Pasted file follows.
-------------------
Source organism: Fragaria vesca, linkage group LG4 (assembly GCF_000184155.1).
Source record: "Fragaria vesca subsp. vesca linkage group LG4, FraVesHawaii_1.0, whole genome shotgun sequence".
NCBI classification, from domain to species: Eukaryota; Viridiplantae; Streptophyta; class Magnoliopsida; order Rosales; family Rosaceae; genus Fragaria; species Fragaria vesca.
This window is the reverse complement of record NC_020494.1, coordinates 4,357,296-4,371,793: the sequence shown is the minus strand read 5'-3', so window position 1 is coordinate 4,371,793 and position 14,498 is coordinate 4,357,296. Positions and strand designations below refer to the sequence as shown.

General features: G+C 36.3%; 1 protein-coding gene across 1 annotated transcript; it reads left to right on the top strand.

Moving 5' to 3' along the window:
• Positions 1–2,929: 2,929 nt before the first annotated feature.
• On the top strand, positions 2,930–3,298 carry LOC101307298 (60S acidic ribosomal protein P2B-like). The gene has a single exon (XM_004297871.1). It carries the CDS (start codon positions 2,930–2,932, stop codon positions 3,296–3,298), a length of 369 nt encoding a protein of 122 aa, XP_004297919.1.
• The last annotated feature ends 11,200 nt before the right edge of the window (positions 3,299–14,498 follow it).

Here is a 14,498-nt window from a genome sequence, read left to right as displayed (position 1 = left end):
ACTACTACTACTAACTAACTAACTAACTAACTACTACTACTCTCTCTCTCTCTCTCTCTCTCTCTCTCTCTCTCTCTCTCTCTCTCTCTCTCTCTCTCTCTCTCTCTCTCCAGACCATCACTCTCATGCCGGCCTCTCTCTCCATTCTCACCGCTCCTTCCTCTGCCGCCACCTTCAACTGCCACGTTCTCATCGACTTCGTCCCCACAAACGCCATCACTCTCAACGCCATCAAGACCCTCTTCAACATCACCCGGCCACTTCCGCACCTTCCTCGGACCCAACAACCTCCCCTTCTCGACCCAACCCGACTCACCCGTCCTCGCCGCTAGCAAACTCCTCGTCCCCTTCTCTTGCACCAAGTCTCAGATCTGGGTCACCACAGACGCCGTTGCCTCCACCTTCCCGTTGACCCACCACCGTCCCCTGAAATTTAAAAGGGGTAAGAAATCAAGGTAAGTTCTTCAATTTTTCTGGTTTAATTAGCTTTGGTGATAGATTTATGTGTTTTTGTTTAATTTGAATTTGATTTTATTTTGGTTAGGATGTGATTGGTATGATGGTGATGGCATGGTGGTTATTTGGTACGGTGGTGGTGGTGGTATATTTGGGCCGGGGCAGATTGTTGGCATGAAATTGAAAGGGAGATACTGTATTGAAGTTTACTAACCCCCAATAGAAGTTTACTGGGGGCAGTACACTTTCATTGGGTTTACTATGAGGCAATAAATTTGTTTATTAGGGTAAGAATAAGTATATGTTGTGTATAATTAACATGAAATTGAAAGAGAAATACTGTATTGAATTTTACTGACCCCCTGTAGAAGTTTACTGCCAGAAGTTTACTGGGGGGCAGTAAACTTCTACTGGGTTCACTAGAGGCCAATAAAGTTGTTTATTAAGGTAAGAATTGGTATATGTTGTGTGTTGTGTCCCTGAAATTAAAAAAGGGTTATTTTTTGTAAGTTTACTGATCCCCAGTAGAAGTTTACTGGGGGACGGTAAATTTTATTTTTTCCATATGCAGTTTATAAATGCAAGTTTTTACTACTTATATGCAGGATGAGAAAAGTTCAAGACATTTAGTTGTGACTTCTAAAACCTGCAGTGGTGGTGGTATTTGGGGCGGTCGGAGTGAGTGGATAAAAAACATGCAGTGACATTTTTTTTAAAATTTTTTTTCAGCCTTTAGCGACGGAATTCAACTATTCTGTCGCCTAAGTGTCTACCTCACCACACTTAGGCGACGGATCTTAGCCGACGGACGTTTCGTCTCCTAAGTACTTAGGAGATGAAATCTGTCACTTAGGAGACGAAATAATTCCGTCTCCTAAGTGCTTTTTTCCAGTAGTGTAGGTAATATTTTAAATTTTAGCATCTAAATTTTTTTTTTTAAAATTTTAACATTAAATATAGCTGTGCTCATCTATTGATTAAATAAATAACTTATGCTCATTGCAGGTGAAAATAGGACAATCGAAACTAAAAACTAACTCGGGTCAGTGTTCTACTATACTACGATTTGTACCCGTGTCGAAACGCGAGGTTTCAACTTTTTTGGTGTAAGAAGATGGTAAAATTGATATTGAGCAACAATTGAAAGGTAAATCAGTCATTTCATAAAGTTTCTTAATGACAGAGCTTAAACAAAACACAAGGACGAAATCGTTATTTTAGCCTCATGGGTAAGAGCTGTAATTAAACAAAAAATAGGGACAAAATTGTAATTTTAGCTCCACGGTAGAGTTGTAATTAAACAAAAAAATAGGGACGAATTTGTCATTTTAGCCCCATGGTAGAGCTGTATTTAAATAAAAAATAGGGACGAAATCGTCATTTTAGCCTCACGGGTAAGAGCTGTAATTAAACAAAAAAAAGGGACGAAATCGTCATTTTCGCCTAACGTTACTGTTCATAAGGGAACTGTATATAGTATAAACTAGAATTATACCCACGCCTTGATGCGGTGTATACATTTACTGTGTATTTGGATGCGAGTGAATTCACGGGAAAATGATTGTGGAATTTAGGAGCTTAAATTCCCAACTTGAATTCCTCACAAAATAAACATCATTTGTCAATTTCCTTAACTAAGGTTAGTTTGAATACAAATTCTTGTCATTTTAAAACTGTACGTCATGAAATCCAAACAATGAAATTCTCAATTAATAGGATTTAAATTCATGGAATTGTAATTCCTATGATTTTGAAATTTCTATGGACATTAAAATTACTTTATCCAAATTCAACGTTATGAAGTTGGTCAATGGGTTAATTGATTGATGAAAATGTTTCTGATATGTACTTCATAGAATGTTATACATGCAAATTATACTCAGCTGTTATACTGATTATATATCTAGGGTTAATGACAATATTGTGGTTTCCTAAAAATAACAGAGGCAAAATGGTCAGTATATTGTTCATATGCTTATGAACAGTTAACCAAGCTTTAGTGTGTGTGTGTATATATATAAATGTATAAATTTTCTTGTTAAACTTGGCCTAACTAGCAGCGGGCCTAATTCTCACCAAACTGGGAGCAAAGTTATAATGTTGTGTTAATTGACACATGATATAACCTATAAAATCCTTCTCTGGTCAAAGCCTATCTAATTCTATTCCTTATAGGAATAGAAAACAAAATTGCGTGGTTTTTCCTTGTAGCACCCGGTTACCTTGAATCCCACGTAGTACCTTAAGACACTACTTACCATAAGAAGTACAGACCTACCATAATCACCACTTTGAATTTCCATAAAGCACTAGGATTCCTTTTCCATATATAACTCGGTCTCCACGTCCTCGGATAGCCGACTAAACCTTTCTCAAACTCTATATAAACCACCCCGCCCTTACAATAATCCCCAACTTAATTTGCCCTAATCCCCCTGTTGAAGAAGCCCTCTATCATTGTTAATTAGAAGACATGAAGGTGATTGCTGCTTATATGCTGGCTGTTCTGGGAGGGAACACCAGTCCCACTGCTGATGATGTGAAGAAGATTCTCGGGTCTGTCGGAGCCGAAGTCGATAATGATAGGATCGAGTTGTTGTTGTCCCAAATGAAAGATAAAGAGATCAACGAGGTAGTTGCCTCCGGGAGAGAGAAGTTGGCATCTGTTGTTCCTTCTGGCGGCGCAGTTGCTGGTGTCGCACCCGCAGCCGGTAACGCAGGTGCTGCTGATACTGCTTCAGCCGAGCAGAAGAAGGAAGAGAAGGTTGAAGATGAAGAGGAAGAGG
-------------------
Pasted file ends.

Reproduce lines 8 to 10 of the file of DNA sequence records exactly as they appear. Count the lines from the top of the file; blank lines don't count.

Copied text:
• On the top strand, positions 2,930–3,298 carry LOC101307298 (60S acidic ribosomal protein P2B-like). The gene has a single exon (XM_004297871.1). It carries the CDS (start codon positions 2,930–2,932, stop codon positions 3,296–3,298), a length of 369 nt encoding a protein of 122 aa, XP_004297919.1.
• The last annotated feature ends 11,200 nt before the right edge of the window (positions 3,299–14,498 follow it).

Here is a 14,498-nt window from a genome sequence, read left to right as displayed (position 1 = left end):